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Victory? Not so fast...



Opposition to Imperial Oil's heavy haul voiced a collective victory cry July 19. Missoula District Court Judge Ray Dayton issued a preliminary injunction that day against the Kearl Module Transportation Project. All Against the Haul's blog quickly lit up with a triumphant "WE WON!" The following morning, newspaper headlines in Montana and Idaho hailed it a "mega ruling" against the megaloads.

The injunction validated several allegations that heavy haul opponents have leveled against the Montana Department of Transportation and Exxon Mobil subsidiary Imperial Oil for nearly a year and a half. Dayton ruled that MDT had violated the Montana Environmental Policy Act by approving an inadequate environmental assessment of the project. One of the assessment's major shortcomings, Dayton said, was in not fully investigating alternate routes for the big rigs.

Yet the call for celebration comes with a number of caveats, not the least of which is the possibility of seeing the loads rerouted along Interstate 90. Even as news of Dayton's injunction spread last week, Imperial Oil's first reduced-size load completed its journey through Idaho and Montana to Alberta. A giant test module continues to sit next to Highway 12 at Lolo Hot Springs, its future uncertain as MDT and Imperial Oil seek to appeal Dayton's decision. And Imperial Oil spokesman Pius Rolheiser has stated repeatedly that the company hasn't given up on its original plan.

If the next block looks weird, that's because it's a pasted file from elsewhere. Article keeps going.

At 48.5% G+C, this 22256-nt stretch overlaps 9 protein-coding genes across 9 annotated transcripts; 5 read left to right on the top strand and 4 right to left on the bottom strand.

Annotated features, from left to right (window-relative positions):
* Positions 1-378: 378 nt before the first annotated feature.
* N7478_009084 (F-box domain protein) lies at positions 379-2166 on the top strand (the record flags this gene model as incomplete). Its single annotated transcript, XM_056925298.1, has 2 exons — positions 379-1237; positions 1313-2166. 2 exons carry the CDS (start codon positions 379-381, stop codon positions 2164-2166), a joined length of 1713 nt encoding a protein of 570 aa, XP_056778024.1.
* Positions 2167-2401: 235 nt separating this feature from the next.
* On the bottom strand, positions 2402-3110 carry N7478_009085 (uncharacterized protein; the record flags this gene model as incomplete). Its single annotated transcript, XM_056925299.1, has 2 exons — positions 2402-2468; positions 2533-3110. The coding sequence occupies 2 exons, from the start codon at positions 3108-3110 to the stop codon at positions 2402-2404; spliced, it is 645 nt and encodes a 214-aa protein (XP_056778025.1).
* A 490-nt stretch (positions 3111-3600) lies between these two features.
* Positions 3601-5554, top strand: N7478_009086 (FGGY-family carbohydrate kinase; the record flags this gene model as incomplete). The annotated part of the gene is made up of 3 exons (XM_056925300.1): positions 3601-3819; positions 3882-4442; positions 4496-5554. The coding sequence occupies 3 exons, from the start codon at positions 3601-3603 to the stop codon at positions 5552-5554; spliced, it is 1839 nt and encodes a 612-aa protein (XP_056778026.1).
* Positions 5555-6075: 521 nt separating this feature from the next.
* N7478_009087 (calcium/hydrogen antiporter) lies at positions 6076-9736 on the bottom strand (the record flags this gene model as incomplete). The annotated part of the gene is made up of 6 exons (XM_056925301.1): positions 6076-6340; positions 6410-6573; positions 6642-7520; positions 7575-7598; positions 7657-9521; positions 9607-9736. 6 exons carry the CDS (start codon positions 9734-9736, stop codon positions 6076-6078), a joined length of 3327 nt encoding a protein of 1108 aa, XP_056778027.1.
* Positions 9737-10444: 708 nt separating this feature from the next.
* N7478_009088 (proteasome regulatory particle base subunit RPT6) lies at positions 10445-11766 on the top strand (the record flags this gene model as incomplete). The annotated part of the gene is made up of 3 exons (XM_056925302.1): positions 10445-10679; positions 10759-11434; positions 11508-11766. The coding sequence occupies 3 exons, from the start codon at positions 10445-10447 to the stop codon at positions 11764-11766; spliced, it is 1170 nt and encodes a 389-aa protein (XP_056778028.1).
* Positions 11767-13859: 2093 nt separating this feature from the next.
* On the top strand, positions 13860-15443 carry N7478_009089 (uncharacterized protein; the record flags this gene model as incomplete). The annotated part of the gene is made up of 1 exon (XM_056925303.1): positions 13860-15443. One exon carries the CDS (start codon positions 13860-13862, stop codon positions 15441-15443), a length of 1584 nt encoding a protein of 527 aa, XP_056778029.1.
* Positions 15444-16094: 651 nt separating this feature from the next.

"It remains to be seen how large a nail this is in Exxon's coffin," says All Against the Haul coordinator Zack Porter. "We are celebrating last week's victory, and we want the enormous coalition of volunteers to be celebrating this with us, but we know this is potentially just a middle step."

In Idaho, courts have snatched victory from opposition forces time and again. Legal attempts to prevent the Idaho Transportation Department from green-lighting the megaloads hit a major snag this Monday when a judge denied a request to reconsider recommendations to approve the permits. Fighting Goliath co-founder Borg Hendrickson said heavy haul opponents were disappointed by the ruling, and intend to continue fighting in court.

Porter says the heavy haul opposition is unsure what its next move will be. MDT has not released a travel plan for loads along the interstate. But Dayton's injunction should hold back the megaloads at least until next summer, Porter says, making this "another several-billion-dollar delay for Exxon Mobil."

Last week's victory, it appears, was largely a win for morale. "David is slaying Goliath in the Northern Rockies," Porter says. "And the world is watching."


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